UCL  IRIS
Institutional Research Information Service
UCL Logo
Please report any queries concerning the funding data grouped in the sections named "Externally Awarded" or "Internally Disbursed" (shown on the profile page) to your Research Finance Administrator. Your can find your Research Finance Administrator at http://www.ucl.ac.uk/finance/research/post_award/post_award_contacts.php by entering your department
Please report any queries concerning the student data shown on the profile page to:

Email: portico-services@ucl.ac.uk

Help Desk: http://www.ucl.ac.uk/ras/portico/helpdesk
Publication Detail
The effects of whole-body vibration in isolation or combined with strength training in female athletes.
Abstract
The aims of this study were to assess the behavior of a vibrating platform under different conditions and to compare the effects of an 8-week periodized training program with whole-body vibration (WBV) alone or in combination with conventional strength training (ST). Vibrating frequencies, displacements, and peak accelerations were tested through a piezoelectric accelerometer under different conditions of load and subjects' position. Eighteen national-level female athletes were assigned to 1 of 3 different groups performing WBV, conventional ST, or a combination of the 2 (WBV + ST). Isometric maximal voluntary contraction, dynamic maximal concentric force, and vertical jump tests were performed before and after the conditioning program. Vibrating displacements and maximum accelerations measured on the device were not always consistent with their expected values calculated from the display and manufacturers' information (sinusoidal waveforms). The WBV alone or in combination with low-intensity resistance exercise did not seem to induce significant enhancements in force and power when compared with ST. It appears that WBV cannot substitute parts of ST loading in a cohort of young female athletes. However, vibration effects might be limited by the behavior of the commercial platforms as the one used in the study. More studies are needed to analyze the performances of devices and the effectiveness of protocols.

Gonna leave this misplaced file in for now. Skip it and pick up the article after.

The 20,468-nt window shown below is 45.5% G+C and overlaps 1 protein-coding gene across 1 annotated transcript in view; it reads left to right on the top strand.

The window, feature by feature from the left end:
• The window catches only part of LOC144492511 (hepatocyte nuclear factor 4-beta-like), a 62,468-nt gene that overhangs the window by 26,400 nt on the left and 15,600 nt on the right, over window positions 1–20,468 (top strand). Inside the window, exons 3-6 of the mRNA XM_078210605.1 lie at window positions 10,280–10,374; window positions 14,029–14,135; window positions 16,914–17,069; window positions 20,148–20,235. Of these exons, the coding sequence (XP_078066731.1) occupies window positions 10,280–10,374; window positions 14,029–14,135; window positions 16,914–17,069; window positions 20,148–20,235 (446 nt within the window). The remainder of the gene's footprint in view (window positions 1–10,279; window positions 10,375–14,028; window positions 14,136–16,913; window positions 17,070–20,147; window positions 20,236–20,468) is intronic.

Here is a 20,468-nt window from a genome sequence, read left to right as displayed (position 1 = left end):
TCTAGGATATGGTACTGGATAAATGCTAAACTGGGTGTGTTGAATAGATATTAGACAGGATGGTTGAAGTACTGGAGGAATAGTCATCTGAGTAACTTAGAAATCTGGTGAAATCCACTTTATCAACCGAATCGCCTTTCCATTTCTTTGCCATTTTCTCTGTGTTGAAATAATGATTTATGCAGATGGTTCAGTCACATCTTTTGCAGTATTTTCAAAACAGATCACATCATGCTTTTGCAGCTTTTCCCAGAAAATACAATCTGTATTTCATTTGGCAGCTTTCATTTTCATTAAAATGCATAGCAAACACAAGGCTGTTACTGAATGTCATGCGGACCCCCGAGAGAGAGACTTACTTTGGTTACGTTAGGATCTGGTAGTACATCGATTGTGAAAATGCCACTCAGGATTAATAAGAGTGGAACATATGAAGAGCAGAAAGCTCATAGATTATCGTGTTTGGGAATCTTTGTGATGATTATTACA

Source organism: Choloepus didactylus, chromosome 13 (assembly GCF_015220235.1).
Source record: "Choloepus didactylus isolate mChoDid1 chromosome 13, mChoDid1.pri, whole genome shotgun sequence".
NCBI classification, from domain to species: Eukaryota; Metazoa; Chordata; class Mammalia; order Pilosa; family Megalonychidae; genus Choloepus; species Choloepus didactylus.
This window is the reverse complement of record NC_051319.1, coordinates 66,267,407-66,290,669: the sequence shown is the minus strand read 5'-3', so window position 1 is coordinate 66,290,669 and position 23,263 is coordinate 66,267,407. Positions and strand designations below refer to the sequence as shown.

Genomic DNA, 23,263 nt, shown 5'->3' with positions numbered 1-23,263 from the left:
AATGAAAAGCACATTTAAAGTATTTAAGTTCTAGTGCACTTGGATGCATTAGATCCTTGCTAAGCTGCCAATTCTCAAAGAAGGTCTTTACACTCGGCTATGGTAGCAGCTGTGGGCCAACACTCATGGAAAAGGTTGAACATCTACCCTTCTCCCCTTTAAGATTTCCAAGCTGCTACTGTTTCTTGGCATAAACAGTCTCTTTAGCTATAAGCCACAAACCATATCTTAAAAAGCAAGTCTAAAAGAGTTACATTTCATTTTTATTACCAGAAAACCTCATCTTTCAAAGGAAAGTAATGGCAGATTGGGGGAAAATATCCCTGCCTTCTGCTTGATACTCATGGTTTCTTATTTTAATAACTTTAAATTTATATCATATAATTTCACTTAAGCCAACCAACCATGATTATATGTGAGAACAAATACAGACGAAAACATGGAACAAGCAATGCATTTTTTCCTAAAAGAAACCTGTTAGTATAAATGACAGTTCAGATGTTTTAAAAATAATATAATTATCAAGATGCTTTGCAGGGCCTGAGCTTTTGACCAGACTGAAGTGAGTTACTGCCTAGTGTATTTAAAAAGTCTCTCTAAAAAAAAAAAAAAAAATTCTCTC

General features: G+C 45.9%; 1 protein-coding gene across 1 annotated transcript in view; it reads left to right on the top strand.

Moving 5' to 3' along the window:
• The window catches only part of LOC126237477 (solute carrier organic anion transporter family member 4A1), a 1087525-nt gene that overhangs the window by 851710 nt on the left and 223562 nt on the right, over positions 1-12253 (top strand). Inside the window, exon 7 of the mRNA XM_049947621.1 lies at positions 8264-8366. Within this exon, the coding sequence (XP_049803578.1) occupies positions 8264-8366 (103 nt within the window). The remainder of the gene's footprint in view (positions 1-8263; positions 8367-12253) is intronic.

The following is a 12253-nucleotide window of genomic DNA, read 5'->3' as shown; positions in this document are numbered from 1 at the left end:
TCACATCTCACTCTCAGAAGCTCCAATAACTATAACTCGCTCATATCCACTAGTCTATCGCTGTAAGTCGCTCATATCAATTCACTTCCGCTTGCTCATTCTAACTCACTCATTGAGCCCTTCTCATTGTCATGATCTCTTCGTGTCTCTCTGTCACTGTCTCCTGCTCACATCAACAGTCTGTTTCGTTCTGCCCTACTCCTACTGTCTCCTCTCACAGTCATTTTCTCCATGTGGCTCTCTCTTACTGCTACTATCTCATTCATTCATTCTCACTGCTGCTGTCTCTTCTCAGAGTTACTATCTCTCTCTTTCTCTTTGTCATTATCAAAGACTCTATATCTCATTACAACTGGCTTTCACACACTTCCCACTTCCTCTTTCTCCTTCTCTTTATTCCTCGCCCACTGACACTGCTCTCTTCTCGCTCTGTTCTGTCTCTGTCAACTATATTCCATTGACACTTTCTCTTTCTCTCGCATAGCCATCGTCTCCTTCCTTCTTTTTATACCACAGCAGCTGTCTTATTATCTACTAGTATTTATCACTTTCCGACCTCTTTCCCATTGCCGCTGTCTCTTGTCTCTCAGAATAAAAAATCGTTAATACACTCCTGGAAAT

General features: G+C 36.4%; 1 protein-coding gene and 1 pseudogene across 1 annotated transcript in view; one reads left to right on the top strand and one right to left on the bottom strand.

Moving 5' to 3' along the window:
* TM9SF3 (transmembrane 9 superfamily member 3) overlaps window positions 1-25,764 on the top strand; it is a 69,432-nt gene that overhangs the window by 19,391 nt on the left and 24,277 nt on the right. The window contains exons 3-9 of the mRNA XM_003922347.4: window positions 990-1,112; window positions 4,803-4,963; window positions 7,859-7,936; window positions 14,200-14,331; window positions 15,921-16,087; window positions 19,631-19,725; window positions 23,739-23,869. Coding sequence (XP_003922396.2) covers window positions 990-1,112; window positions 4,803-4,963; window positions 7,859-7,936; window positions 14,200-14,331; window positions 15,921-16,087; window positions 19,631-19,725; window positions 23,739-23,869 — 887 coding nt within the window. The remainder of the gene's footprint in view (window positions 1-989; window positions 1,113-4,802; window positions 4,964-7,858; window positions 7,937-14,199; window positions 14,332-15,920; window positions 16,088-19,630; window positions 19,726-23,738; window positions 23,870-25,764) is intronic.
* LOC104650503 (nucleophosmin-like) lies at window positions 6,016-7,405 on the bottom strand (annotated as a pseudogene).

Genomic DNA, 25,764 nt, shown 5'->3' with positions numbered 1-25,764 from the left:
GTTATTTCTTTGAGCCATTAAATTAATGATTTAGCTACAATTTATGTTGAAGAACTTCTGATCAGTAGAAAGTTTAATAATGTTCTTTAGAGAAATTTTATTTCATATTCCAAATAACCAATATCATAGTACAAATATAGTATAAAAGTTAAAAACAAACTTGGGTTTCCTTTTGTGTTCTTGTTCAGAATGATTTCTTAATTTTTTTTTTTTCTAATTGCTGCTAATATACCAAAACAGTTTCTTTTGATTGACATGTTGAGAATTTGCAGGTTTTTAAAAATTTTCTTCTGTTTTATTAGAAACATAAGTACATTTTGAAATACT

Publication data is maintained in RPS. Visit https://rps.ucl.ac.uk
 More search options
UCL Researchers
Author
Dept of Computer Science
University College London - Gower Street - London - WC1E 6BT Tel:+44 (0)20 7679 2000

© UCL 1999–2011

Search by